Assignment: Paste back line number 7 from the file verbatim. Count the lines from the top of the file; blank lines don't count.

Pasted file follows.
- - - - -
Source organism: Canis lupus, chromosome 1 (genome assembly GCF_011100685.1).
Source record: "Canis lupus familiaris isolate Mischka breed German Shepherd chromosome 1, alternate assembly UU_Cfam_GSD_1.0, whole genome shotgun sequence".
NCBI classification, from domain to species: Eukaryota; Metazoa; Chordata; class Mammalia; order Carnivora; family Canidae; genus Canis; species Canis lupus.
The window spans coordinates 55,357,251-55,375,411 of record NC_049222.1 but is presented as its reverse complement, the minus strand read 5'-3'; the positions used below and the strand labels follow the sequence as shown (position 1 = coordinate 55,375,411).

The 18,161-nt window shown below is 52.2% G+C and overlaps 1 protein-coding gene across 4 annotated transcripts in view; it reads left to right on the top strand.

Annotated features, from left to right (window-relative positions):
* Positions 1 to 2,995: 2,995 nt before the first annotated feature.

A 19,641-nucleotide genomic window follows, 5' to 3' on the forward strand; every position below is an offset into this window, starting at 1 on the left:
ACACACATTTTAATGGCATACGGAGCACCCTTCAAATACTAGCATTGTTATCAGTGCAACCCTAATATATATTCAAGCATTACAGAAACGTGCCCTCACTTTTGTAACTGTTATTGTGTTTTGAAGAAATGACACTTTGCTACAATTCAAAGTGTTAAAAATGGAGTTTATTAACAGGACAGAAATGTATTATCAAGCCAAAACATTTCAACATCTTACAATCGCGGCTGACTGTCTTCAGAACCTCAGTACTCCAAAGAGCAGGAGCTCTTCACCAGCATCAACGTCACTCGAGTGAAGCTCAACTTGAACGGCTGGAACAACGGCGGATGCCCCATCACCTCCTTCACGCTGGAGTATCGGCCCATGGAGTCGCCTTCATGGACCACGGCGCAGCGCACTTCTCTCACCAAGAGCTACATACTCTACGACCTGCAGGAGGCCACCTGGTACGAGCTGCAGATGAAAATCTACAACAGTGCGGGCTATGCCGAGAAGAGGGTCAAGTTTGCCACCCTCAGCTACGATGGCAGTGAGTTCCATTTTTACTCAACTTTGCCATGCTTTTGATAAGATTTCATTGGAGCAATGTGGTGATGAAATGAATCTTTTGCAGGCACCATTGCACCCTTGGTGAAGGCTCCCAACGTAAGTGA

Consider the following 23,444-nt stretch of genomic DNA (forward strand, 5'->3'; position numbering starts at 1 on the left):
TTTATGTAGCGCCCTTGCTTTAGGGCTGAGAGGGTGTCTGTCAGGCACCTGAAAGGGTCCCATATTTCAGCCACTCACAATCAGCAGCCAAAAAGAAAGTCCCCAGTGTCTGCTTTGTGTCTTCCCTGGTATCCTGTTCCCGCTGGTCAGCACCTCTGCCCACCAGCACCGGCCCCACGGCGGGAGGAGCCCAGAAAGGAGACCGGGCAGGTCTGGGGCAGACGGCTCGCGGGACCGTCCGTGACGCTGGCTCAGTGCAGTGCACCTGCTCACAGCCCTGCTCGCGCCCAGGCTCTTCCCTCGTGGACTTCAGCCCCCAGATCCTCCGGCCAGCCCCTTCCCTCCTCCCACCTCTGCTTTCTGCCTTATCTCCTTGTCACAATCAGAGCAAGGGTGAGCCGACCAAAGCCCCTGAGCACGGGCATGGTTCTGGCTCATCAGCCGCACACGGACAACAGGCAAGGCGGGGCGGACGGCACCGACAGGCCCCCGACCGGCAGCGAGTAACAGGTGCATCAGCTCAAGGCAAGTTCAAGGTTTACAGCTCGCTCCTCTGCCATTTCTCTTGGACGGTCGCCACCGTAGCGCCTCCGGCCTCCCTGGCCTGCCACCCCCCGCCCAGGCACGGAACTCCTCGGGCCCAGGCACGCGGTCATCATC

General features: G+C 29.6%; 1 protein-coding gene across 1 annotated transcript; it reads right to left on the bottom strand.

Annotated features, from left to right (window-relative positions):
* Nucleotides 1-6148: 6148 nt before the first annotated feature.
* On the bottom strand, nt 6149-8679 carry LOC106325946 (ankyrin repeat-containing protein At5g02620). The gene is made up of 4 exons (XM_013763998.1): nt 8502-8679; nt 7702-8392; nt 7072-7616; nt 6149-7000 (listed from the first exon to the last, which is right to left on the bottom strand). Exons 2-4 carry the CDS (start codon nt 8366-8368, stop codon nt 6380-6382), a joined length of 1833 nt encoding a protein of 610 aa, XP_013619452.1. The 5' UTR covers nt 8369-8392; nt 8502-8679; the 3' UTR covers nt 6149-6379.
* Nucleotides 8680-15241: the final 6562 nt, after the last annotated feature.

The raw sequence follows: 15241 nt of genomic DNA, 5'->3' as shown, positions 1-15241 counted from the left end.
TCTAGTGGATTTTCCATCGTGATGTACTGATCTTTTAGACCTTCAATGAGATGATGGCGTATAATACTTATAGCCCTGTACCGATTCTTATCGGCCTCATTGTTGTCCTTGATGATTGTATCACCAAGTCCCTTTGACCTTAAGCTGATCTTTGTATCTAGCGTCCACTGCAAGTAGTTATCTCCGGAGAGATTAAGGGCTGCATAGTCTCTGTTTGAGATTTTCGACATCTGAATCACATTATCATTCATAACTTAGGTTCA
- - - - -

* Positions 1 to 2,995: 2,995 nt before the first annotated feature.